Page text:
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Urban Poverty and Juvenile Crime: Evidence from a Randomized Housing-Mobility Experiment

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  • Jens Ludwig
  • Greg J. Duncan
  • Paul Hirschfield

Abstract

This paper uses data from a randomized housing-mobility experiment to study the effects of relocating families from high- to low-poverty neighborhoods on juvenile crime. Outcome measures come from juvenile arrest records taken from government administrative data. Our findings seem to suggest that providing families with the opportunity to move to lower-poverty neighborhoods reduces violent criminal behavior by teens.

Suggested Citation

  • Jens Ludwig & Greg J. Duncan & Paul Hirschfield, 2001. "Urban Poverty and Juvenile Crime: Evidence from a Randomized Housing-Mobility Experiment," The Quarterly Journal of Economics, Oxford University Press, vol. 116(2), pages 655-679.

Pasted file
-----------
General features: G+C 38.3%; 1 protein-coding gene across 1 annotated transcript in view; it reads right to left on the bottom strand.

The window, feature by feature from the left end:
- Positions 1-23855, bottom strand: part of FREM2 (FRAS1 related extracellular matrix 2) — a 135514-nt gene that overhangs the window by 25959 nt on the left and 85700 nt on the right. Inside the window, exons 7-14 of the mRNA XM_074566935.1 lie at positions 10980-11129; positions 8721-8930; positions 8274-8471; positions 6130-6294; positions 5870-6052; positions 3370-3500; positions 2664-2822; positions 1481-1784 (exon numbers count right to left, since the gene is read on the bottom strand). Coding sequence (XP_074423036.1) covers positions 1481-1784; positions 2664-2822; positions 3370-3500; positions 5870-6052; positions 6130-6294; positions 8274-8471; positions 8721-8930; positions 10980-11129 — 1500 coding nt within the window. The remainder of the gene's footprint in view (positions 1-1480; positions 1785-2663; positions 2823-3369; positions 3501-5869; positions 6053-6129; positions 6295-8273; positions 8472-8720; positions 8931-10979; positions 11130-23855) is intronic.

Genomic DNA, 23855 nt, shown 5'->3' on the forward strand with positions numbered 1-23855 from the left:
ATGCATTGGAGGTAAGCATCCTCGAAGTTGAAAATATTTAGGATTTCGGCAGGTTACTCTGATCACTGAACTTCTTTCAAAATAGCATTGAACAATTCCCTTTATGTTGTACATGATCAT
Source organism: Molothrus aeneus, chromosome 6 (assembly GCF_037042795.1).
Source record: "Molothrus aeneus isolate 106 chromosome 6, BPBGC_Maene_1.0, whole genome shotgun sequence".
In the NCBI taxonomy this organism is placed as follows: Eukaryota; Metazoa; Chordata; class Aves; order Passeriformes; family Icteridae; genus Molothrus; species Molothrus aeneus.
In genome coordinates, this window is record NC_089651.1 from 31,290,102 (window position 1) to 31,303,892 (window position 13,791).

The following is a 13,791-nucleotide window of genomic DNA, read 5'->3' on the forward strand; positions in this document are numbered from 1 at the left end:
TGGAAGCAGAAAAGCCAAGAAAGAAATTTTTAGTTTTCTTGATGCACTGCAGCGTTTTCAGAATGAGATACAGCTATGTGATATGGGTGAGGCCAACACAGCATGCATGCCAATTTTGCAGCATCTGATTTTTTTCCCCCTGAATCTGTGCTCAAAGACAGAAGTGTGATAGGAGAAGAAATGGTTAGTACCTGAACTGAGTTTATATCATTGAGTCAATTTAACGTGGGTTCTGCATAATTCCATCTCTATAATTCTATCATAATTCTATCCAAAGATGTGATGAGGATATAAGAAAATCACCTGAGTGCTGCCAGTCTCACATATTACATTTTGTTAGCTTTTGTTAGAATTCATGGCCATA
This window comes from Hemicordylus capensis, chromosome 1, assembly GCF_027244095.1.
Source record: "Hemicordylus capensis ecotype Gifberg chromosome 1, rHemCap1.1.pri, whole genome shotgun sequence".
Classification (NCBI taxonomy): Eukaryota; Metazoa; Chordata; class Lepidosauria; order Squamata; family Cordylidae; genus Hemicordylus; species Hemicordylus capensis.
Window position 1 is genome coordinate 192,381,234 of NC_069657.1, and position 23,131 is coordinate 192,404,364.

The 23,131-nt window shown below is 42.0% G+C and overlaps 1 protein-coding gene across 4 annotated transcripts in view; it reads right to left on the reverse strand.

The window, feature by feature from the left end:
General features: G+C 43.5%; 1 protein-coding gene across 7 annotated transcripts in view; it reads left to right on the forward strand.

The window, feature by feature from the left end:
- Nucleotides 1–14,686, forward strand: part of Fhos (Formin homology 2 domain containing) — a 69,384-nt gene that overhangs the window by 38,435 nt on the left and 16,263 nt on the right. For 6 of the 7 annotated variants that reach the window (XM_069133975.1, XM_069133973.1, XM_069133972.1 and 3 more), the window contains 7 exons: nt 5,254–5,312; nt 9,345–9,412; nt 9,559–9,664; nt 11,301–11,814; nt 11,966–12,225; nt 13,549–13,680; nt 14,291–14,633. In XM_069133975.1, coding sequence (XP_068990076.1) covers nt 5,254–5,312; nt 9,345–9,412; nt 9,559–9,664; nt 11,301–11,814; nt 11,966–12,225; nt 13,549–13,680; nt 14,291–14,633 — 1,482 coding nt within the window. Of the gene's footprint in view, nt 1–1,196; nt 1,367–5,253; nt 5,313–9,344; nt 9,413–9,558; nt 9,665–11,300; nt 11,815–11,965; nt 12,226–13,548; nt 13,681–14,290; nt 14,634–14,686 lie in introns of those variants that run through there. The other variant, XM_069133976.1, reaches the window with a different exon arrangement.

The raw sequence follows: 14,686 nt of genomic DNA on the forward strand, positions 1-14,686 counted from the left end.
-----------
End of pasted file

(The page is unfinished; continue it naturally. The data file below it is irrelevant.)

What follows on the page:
• Handle: RePEc:oup:qjecon:v:116:y:2001:i:2:p:655-679.
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    File URL: http://hdl.handle.net/10.1162/00335530151144122
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    5. Jens Ludwig & Greg J. Duncan & Paul Hirschfield, 2001. "Urban Poverty and Juvenile Crime: Evidence from a Randomized Housing-Mobility Experiment," The Quarterly Journal of Economics, Oxford University Press, vol. 116(2), pages 655-679.
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